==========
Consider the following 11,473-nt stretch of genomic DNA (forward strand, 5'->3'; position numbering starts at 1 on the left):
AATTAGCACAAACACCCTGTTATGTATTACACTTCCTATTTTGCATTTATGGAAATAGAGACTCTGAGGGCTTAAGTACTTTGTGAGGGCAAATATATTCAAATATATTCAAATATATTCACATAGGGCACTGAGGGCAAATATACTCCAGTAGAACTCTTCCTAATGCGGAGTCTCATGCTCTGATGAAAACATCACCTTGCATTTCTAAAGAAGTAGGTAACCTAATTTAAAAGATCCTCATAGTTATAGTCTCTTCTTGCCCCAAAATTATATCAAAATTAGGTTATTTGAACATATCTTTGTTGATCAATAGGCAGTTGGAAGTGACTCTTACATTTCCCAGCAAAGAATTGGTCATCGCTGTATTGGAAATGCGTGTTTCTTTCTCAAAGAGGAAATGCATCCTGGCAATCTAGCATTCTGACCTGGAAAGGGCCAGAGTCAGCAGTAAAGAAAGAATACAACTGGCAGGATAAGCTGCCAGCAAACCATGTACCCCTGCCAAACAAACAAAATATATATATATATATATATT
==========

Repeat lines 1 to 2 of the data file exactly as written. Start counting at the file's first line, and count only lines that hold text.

Consider the following 11,473-nt stretch of genomic DNA (forward strand, 5'->3'; position numbering starts at 1 on the left):
AATTAGCACAAACACCCTGTTATGTATTACACTTCCTATTTTGCATTTATGGAAATAGAGACTCTGAGGGCTTAAGTACTTTGTGAGGGCAAATATATTCAAATATATTCAAATATATTCACATAGGGCACTGAGGGCAAATATACTCCAGTAGAACTCTTCCTAATGCGGAGTCTCATGCTCTGATGAAAACATCACCTTGCATTTCTAAAGAAGTAGGTAACCTAATTTAAAAGATCCTCATAGTTATAGTCTCTTCTTGCCCCAAAATTATATCAAAATTAGGTTATTTGAACATATCTTTGTTGATCAATAGGCAGTTGGAAGTGACTCTTACATTTCCCAGCAAAGAATTGGTCATCGCTGTATTGGAAATGCGTGTTTCTTTCTCAAAGAGGAAATGCATCCTGGCAATCTAGCATTCTGACCTGGAAAGGGCCAGAGTCAGCAGTAAAGAAAGAATACAACTGGCAGGATAAGCTGCCAGCAAACCATGTACCCCTGCCAAACAAACAAAATATATATATATATATATATT